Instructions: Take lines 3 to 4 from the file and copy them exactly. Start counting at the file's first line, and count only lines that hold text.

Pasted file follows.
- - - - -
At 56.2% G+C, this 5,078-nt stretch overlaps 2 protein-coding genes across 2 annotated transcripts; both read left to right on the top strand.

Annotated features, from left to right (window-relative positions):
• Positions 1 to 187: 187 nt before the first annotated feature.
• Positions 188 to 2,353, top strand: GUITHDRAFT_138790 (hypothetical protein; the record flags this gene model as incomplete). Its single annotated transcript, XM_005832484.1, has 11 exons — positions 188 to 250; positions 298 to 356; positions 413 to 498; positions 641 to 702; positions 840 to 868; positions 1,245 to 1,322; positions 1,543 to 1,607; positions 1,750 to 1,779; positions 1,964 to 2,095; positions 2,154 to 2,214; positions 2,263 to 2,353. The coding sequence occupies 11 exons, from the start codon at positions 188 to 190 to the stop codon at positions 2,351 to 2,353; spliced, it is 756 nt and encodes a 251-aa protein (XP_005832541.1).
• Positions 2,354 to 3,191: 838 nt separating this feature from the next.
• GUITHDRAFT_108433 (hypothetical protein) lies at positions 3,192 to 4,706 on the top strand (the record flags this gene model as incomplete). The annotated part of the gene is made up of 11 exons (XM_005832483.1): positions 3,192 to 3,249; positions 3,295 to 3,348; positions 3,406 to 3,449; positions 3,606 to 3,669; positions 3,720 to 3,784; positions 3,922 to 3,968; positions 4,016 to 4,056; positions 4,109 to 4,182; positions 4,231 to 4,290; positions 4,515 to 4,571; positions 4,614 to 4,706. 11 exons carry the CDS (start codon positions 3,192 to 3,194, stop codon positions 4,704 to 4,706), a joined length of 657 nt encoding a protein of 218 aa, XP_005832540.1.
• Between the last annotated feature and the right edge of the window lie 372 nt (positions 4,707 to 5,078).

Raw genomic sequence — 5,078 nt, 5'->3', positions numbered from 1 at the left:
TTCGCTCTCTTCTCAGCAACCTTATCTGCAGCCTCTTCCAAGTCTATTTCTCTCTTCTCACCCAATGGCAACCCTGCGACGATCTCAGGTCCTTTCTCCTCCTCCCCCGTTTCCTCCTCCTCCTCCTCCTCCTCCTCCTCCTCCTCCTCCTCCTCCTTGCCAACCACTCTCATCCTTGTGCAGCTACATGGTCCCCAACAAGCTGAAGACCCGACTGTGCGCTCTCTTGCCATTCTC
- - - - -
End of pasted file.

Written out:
• Positions 1 to 187: 187 nt before the first annotated feature.
• Positions 188 to 2,353, top strand: GUITHDRAFT_138790 (hypothetical protein; the record flags this gene model as incomplete). Its single annotated transcript, XM_005832484.1, has 11 exons — positions 188 to 250; positions 298 to 356; positions 413 to 498; positions 641 to 702; positions 840 to 868; positions 1,245 to 1,322; positions 1,543 to 1,607; positions 1,750 to 1,779; positions 1,964 to 2,095; positions 2,154 to 2,214; positions 2,263 to 2,353. The coding sequence occupies 11 exons, from the start codon at positions 188 to 190 to the stop codon at positions 2,351 to 2,353; spliced, it is 756 nt and encodes a 251-aa protein (XP_005832541.1).